3 changes that would make KS2 Sats actually 'work'

If we made changes such as scrapping the time limits, we would actually have a proper assessment, argues Claire Lotriet

Claire Lotriet

KS2 Sats

Deep down, I’ve known this for a while, but this year I’m feeling more disillusioned by it all than ever: the Sats children take at the end of key stage 2 just don’t work in their current form. 

And when I say "work" what I mean is that they don’t provide an accurate reflection of a child’s current assessment in that subject, which, I was under the impression, is really the whole point. 

I could be wrong, but I have a feeling that a large proportion of Year 6 teachers, assessment leaders and senior leaders agree with me on this, too. 

Quick read: Eyes down, it's time for Sats reading test bingo

Quick listen: What does effective assessment look like?

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Let me clear: I am not an advocate of getting rid of them completely. I know, I know, but here’s the thing: being against Sats in their current form does not automatically mean I’m up for teacher assessment. Teacher assessment is problematic to say the least. 

The problem with Sats

Why? Well, because we have unconscious bias and these things are subjective. It’s not as simple as saying “trust teachers to make a professional judgement".

I trust all the teachers I work with, but does that mean that every year there aren’t discussions and disagreements about assessments of children?

Of course not. I’ve been an assessment leader and local authority moderator for a few years now and I can’t help but think that if teacher assessment is quite a nuanced thing to manage at school level, then how accurate can it ever be on a national level? 

Teacher assessment alone isn’t a bad idea because teachers “aren’t professional enough to be trusted”, but simply because we’re human.

Also, don’t even get me started on the additional workload that full-blown teacher assessment would bring…

So I would advocate keeping the tests, but what would I change?

1. Remove the time limit 

I can almost hear some teachers scoff as they read this – it sounds a little "flowery" I know, but I’m deadly serious.

The time pressure really skews it for some children and that’s when their score really doesn’t reflect their current attainment, which again, is the whole point.

Take the maths reasoning papers, for example. In their current form, they’re assessing what children know and are able to do in 40 mins. But why? Shouldn’t it just be assessing what they know?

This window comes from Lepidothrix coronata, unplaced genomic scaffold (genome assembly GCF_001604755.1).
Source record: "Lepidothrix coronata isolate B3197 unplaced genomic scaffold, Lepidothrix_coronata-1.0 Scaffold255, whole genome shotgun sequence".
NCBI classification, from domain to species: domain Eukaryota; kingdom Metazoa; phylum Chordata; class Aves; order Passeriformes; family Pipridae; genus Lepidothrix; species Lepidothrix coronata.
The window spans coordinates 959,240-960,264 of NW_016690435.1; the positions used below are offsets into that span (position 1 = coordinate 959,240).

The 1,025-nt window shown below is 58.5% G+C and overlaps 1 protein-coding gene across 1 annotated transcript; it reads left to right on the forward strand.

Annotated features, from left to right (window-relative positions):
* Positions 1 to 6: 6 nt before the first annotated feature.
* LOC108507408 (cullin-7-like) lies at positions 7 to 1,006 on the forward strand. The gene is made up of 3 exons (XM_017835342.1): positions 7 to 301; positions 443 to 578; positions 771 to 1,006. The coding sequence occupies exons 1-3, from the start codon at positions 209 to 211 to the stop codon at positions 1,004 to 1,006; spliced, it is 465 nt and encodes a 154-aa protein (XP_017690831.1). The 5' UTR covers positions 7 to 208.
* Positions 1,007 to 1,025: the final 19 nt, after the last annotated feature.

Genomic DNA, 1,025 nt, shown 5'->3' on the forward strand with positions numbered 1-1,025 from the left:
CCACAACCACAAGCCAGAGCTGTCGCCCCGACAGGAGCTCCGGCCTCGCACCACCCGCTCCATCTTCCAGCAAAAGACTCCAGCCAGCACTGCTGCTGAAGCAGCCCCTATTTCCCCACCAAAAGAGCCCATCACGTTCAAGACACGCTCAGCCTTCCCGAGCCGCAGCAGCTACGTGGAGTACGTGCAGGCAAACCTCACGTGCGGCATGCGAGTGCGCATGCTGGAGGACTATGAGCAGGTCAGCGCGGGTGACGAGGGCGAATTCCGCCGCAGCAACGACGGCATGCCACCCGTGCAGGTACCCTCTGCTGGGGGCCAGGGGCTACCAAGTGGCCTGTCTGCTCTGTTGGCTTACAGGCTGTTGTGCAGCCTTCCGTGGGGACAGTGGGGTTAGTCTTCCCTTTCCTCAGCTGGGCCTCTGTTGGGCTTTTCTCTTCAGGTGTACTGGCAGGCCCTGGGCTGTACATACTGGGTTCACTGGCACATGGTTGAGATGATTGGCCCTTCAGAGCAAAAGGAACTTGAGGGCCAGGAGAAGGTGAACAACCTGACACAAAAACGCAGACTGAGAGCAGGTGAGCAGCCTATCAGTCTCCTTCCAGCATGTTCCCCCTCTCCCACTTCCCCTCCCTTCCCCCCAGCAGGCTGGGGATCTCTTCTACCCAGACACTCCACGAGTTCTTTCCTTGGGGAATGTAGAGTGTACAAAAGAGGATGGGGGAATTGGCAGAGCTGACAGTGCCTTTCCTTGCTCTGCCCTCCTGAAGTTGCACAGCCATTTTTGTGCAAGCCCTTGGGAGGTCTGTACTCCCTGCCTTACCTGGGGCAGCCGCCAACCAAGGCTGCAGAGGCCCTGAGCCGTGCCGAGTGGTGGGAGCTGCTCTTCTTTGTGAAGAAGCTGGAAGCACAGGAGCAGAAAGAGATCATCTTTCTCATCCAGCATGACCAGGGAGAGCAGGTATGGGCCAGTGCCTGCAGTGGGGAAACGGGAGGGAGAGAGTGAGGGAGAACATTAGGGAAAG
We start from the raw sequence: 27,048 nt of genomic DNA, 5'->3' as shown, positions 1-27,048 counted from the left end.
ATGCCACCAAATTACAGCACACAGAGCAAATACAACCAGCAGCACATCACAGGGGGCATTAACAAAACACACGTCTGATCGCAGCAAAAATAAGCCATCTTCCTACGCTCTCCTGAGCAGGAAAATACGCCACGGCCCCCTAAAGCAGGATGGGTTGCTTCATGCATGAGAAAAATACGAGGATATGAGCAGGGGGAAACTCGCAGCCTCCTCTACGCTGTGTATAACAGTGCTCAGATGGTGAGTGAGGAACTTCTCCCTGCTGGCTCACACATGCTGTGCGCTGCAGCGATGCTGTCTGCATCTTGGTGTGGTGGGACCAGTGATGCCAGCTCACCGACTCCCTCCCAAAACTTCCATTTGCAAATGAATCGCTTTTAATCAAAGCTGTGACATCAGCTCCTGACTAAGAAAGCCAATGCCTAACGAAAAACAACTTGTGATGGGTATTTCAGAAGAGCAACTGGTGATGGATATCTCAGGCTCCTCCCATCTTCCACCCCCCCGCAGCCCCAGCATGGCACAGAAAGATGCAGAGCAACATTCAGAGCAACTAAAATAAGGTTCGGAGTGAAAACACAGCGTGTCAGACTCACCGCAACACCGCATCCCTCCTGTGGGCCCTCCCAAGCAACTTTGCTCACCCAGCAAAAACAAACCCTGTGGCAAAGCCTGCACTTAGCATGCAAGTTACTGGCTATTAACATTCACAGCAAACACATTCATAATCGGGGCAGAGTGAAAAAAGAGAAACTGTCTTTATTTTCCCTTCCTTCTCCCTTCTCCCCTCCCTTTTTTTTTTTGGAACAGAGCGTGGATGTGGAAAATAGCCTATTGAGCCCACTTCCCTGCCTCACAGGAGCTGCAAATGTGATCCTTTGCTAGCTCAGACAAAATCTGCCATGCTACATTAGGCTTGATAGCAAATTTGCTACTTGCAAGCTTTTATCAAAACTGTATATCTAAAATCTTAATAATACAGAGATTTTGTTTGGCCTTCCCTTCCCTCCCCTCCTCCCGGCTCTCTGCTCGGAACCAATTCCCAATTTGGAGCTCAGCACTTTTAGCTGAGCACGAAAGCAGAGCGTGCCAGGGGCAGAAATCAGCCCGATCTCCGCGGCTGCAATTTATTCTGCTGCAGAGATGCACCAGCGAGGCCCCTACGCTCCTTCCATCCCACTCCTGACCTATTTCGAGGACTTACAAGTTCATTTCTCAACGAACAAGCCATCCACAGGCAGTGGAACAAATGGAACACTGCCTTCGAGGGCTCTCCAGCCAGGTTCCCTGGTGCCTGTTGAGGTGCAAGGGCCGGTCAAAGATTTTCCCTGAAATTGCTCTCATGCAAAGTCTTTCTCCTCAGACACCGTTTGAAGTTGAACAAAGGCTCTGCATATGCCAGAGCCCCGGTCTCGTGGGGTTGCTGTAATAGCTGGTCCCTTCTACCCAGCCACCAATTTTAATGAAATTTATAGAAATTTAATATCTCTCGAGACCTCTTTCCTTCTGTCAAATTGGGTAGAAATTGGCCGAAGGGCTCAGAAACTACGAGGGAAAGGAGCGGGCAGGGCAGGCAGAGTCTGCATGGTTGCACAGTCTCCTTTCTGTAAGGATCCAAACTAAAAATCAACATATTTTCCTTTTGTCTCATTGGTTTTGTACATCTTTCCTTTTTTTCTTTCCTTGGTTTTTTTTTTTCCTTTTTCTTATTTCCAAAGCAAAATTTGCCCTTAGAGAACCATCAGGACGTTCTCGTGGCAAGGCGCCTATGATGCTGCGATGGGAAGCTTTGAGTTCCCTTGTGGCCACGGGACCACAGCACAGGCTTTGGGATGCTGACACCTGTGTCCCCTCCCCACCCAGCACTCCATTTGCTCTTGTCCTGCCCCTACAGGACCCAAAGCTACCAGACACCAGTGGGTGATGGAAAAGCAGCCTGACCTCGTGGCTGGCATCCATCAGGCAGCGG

It’s not assessing what aspects of the curriculum children do and don’t know if they can’t even make it to the last five questions on the paper, is it?

So forget the time limit. Give them the paper, give them the opportunity to attempt every question and be done with it. 

Why does it matter if they take three or four minutes – or five or more! – per question instead of less than two on average (based on getting through 23 or so questions in 40 minutes)? Isn’t the real issue whether they can do it or not, not how fast they can do it?

Remove the panic of running out of time and just let children have a go at showing what they can really do.

2. Rethink the nature of the reading test 

Honestly, some of the questions make this more of a knowledge test than a comprehension test. While I’m all for a knowledge-based curriculum, this is meant to be a statutory test in reading and not general knowledge.

3. Get rid of league tables

And stop publishing the results nationally. Quite honestly this is the only way that the Sats are going to feel less "high stakes". 

Even if KS2 Sats were suddenly all teacher assessment, continuing to publish the results would still make it a toxic system, still apply unnecessary pressure and, as a result, still end up being farcical.

Tests aren’t bad in themselves, but what is done with the results can turn them toxic.

I appreciate that not everyone will agree with my proposed changes, but I still hold on to the belief that many will agree that something has to change – and soon.

Claire Lotriet is assistant headteacher at Henwick Primary School in London. She tweets at @OhLottie

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Claire Lotriet

Claire Lotriet

Claire Lotriet is assistant headteacher at Henwick Primary School in London and a teaching & learning, assessment, computing and enterprise coordinator

Find me on Twitter @OhLottie

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